To me, this is a really interesting question…. I have listened to hundreds of speakers over the years in various guises from education training (my previous career) to family and local history in all its facets (my now career and earlier, a hobby/obsession). In fact, many a seminar and conference have been organised by yours truly since the early 2000’s. Initially, in the world of family history, a Directory of Speakers was published by the Federation of Family History Societies which gave names and addresses (sometimes telephone numbers and occasionally email addresses…. shows the era we are talking about!), along with lists of talks available by each person and a rough idea of their charges. To be in the Directory, speakers had to be ‘nominated’ by a Family History Society they had previously spoken to – but how would you go about getting your name out there if you hadn’t spoken at an event before? And what happened if a speaker ‘fell from grace’ or five societies booked someone and said that they were not ‘up to the job’?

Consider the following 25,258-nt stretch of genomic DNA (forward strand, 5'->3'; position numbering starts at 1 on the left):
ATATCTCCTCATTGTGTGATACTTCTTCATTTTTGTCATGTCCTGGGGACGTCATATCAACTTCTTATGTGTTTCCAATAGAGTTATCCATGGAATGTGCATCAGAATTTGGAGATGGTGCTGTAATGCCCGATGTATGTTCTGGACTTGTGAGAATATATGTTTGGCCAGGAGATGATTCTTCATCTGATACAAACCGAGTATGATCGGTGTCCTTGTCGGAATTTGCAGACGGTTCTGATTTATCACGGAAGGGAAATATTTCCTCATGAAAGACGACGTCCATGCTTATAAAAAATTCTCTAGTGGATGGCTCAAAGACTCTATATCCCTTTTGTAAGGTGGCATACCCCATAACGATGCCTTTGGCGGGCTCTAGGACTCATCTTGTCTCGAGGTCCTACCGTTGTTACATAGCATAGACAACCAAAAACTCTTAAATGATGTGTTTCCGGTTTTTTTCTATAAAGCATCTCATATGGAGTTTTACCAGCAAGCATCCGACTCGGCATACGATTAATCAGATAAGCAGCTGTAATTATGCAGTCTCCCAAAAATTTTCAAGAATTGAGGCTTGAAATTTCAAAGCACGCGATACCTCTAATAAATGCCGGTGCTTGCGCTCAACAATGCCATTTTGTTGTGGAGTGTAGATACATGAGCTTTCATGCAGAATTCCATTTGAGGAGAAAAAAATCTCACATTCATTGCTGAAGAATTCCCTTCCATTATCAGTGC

A statistic for most conferences, when booking 8+ speakers, is that (in my opinion and experience) you will always have one who doesn’t quite cut the mustard in someone’s opinion. Knowledgeable individuals may not use today’s technology or may have so much information that they need supporting notes – this may irritate some audience members. Others may talk for too long or go off track too much or have too much information on their Powerpoint slides…. the list is endless!
Nowadays, publicity can be (and generally is more) online and via word-of-mouth. Organising the programme for West Middlesex Family History Society Members Meetings in 2017, I have chosen various people who I know (first-hand) are good (in my opinion). Will others share my opinion? And how do I know that those advertising their talks online are ‘a safe bet’ or better?
I am genuinely interested to hear what you all (our readers) consider makes a good speaker? Equally, what turns you off during a lecture/talk?